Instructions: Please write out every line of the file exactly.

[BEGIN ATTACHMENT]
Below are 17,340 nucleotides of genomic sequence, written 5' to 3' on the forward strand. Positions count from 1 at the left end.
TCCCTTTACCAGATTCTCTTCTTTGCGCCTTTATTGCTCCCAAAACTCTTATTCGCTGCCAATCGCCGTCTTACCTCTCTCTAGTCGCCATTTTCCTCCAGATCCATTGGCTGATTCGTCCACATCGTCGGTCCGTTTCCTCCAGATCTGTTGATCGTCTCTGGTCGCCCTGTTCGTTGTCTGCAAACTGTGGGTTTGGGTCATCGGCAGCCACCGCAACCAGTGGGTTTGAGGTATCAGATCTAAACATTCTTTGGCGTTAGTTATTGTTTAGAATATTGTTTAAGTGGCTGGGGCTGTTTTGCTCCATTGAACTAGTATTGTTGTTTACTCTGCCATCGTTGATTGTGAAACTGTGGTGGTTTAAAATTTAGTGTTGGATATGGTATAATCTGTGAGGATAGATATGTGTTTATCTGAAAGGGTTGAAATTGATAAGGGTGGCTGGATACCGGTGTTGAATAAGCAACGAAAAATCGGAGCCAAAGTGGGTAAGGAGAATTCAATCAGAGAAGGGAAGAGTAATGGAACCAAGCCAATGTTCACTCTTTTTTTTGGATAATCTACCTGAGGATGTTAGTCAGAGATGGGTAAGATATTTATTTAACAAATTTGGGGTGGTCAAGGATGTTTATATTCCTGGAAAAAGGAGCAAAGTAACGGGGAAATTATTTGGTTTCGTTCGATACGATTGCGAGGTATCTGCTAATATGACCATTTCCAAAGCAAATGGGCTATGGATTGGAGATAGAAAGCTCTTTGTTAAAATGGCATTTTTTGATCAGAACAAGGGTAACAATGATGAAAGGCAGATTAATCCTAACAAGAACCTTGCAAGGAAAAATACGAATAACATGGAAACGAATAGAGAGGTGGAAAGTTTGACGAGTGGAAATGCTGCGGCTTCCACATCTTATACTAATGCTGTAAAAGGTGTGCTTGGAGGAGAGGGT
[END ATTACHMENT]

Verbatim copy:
Below are 17,340 nucleotides of genomic sequence, written 5' to 3' on the forward strand. Positions count from 1 at the left end.
TCCCTTTACCAGATTCTCTTCTTTGCGCCTTTATTGCTCCCAAAACTCTTATTCGCTGCCAATCGCCGTCTTACCTCTCTCTAGTCGCCATTTTCCTCCAGATCCATTGGCTGATTCGTCCACATCGTCGGTCCGTTTCCTCCAGATCTGTTGATCGTCTCTGGTCGCCCTGTTCGTTGTCTGCAAACTGTGGGTTTGGGTCATCGGCAGCCACCGCAACCAGTGGGTTTGAGGTATCAGATCTAAACATTCTTTGGCGTTAGTTATTGTTTAGAATATTGTTTAAGTGGCTGGGGCTGTTTTGCTCCATTGAACTAGTATTGTTGTTTACTCTGCCATCGTTGATTGTGAAACTGTGGTGGTTTAAAATTTAGTGTTGGATATGGTATAATCTGTGAGGATAGATATGTGTTTATCTGAAAGGGTTGAAATTGATAAGGGTGGCTGGATACCGGTGTTGAATAAGCAACGAAAAATCGGAGCCAAAGTGGGTAAGGAGAATTCAATCAGAGAAGGGAAGAGTAATGGAACCAAGCCAATGTTCACTCTTTTTTTTGGATAATCTACCTGAGGATGTTAGTCAGAGATGGGTAAGATATTTATTTAACAAATTTGGGGTGGTCAAGGATGTTTATATTCCTGGAAAAAGGAGCAAAGTAACGGGGAAATTATTTGGTTTCGTTCGATACGATTGCGAGGTATCTGCTAATATGACCATTTCCAAAGCAAATGGGCTATGGATTGGAGATAGAAAGCTCTTTGTTAAAATGGCATTTTTTGATCAGAACAAGGGTAACAATGATGAAAGGCAGATTAATCCTAACAAGAACCTTGCAAGGAAAAATACGAATAACATGGAAACGAATAGAGAGGTGGAAAGTTTGACGAGTGGAAATGCTGCGGCTTCCACATCTTATACTAATGCTGTAAAAGGTGTGCTTGGAGGAGAGGGT